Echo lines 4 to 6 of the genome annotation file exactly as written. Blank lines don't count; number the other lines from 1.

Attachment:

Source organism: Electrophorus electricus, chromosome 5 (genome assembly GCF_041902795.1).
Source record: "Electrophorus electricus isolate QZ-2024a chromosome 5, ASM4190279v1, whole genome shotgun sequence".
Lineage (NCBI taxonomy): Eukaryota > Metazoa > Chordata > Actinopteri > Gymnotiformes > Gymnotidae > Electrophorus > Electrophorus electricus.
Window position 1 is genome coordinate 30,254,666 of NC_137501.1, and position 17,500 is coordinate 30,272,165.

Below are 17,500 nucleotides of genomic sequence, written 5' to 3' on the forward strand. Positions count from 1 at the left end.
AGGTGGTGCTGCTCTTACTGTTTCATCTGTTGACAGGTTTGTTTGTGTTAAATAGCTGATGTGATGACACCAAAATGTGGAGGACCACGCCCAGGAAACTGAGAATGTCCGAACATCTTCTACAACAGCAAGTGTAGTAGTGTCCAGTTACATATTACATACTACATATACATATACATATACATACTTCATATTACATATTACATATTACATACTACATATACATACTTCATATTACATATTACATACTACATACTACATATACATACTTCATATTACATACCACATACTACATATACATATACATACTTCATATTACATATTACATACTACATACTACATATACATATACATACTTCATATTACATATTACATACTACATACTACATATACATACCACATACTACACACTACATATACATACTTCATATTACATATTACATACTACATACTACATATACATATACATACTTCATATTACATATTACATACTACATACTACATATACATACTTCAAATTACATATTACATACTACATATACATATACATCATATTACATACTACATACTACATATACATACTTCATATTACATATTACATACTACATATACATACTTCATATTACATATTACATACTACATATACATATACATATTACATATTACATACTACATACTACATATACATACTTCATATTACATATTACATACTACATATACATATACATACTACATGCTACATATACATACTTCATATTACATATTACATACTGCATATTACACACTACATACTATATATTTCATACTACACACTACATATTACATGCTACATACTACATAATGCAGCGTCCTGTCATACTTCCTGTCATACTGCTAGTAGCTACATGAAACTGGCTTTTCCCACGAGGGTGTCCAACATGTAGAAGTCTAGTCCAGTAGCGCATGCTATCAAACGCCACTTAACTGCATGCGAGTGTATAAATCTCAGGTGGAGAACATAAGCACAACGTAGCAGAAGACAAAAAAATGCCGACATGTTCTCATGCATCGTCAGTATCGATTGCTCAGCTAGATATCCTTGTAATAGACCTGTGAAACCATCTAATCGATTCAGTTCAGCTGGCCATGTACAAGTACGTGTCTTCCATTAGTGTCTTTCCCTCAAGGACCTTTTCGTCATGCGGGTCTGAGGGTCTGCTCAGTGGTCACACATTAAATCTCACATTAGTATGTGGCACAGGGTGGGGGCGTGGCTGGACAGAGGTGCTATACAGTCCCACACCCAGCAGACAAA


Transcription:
Window position 1 is genome coordinate 30,254,666 of NC_137501.1, and position 17,500 is coordinate 30,272,165.

Below are 17,500 nucleotides of genomic sequence, written 5' to 3' on the forward strand. Positions count from 1 at the left end.
AGGTGGTGCTGCTCTTACTGTTTCATCTGTTGACAGGTTTGTTTGTGTTAAATAGCTGATGTGATGACACCAAAATGTGGAGGACCACGCCCAGGAAACTGAGAATGTCCGAACATCTTCTACAACAGCAAGTGTAGTAGTGTCCAGTTACATATTACATACTACATATACATATACATATACATACTTCATATTACATATTACATATTACATACTACATATACATACTTCATATTACATATTACATACTACATACTACATATACATACTTCATATTACATACCACATACTACATATACATATACATACTTCATATTACATATTACATACTACATACTACATATACATATACATACTTCATATTACATATTACATACTACATACTACATATACATACCACATACTACACACTACATATACATACTTCATATTACATATTACATACTACATACTACATATACATATACATACTTCATATTACATATTACATACTACATACTACATATACATACTTCAAATTACATATTACATACTACATATACATATACATCATATTACATACTACATACTACATATACATACTTCATATTACATATTACATACTACATATACATACTTCATATTACATATTACATACTACATATACATATACATATTACATATTACATACTACATACTACATATACATACTTCATATTACATATTACATACTACATATACATATACATACTACATGCTACATATACATACTTCATATTACATATTACATACTGCATATTACACACTACATACTATATATTTCATACTACACACTACATATTACATGCTACATACTACATAATGCAGCGTCCTGTCATACTTCCTGTCATACTGCTAGTAGCTACATGAAACTGGCTTTTCCCACGAGGGTGTCCAACATGTAGAAGTCTAGTCCAGTAGCGCATGCTATCAAACGCCACTTAACTGCATGCGAGTGTATAAATCTCAGGTGGAGAACATAAGCACAACGTAGCAGAAGACAAAAAAATGCCGACATGTTCTCATGCATCGTCAGTATCGATTGCTCAGCTAGATATCCTTGTAATAGACCTGTGAAACCATCTAATCGATTCAGTTCAGCTGGCCATGTACAAGTACGTGTCTTCCATTAGTGTCTTTCCCTCAAGGACCTTTTCGTCATGCGGGTCTGAGGGTCTGCTCAGTGGTCACACATTAAATCTCACATTAGTATGTGGCACAGGGTGGGGGCGTGGCTGGACAGAGGTGCTATACAGTCCCACACCCAGCAGACAAA